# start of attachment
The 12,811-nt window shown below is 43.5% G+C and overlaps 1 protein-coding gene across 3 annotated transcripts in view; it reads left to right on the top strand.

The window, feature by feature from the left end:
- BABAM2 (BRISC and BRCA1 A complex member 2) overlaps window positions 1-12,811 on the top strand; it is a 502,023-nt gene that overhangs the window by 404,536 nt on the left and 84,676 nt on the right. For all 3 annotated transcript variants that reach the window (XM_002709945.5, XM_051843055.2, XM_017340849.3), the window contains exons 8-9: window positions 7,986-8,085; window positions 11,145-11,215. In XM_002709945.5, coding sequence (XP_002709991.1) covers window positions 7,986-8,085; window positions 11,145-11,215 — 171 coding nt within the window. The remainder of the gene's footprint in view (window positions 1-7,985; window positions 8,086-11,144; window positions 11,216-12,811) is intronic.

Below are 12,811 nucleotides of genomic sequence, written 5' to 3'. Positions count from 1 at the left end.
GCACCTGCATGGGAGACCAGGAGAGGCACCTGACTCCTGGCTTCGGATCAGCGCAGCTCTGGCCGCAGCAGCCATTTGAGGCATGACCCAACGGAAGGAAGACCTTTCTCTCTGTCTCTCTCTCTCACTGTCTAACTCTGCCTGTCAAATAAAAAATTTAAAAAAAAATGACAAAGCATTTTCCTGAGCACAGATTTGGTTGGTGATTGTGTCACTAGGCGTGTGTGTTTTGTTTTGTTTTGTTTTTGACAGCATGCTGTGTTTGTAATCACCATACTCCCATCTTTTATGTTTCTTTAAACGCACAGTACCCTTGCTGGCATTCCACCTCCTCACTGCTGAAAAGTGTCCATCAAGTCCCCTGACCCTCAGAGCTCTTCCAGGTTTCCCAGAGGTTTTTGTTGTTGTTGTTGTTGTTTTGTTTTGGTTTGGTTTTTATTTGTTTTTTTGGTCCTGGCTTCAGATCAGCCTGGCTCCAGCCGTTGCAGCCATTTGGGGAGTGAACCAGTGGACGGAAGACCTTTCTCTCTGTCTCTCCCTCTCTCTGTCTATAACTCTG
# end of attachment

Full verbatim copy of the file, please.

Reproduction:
The 12,811-nt window shown below is 43.5% G+C and overlaps 1 protein-coding gene across 3 annotated transcripts in view; it reads left to right on the top strand.

The window, feature by feature from the left end:
- BABAM2 (BRISC and BRCA1 A complex member 2) overlaps window positions 1-12,811 on the top strand; it is a 502,023-nt gene that overhangs the window by 404,536 nt on the left and 84,676 nt on the right. For all 3 annotated transcript variants that reach the window (XM_002709945.5, XM_051843055.2, XM_017340849.3), the window contains exons 8-9: window positions 7,986-8,085; window positions 11,145-11,215. In XM_002709945.5, coding sequence (XP_002709991.1) covers window positions 7,986-8,085; window positions 11,145-11,215 — 171 coding nt within the window. The remainder of the gene's footprint in view (window positions 1-7,985; window positions 8,086-11,144; window positions 11,216-12,811) is intronic.

Below are 12,811 nucleotides of genomic sequence, written 5' to 3'. Positions count from 1 at the left end.
GCACCTGCATGGGAGACCAGGAGAGGCACCTGACTCCTGGCTTCGGATCAGCGCAGCTCTGGCCGCAGCAGCCATTTGAGGCATGACCCAACGGAAGGAAGACCTTTCTCTCTGTCTCTCTCTCTCACTGTCTAACTCTGCCTGTCAAATAAAAAATTTAAAAAAAAATGACAAAGCATTTTCCTGAGCACAGATTTGGTTGGTGATTGTGTCACTAGGCGTGTGTGTTTTGTTTTGTTTTGTTTTTGACAGCATGCTGTGTTTGTAATCACCATACTCCCATCTTTTATGTTTCTTTAAACGCACAGTACCCTTGCTGGCATTCCACCTCCTCACTGCTGAAAAGTGTCCATCAAGTCCCCTGACCCTCAGAGCTCTTCCAGGTTTCCCAGAGGTTTTTGTTGTTGTTGTTGTTGTTTTGTTTTGGTTTGGTTTTTATTTGTTTTTTTGGTCCTGGCTTCAGATCAGCCTGGCTCCAGCCGTTGCAGCCATTTGGGGAGTGAACCAGTGGACGGAAGACCTTTCTCTCTGTCTCTCCCTCTCTCTGTCTATAACTCTG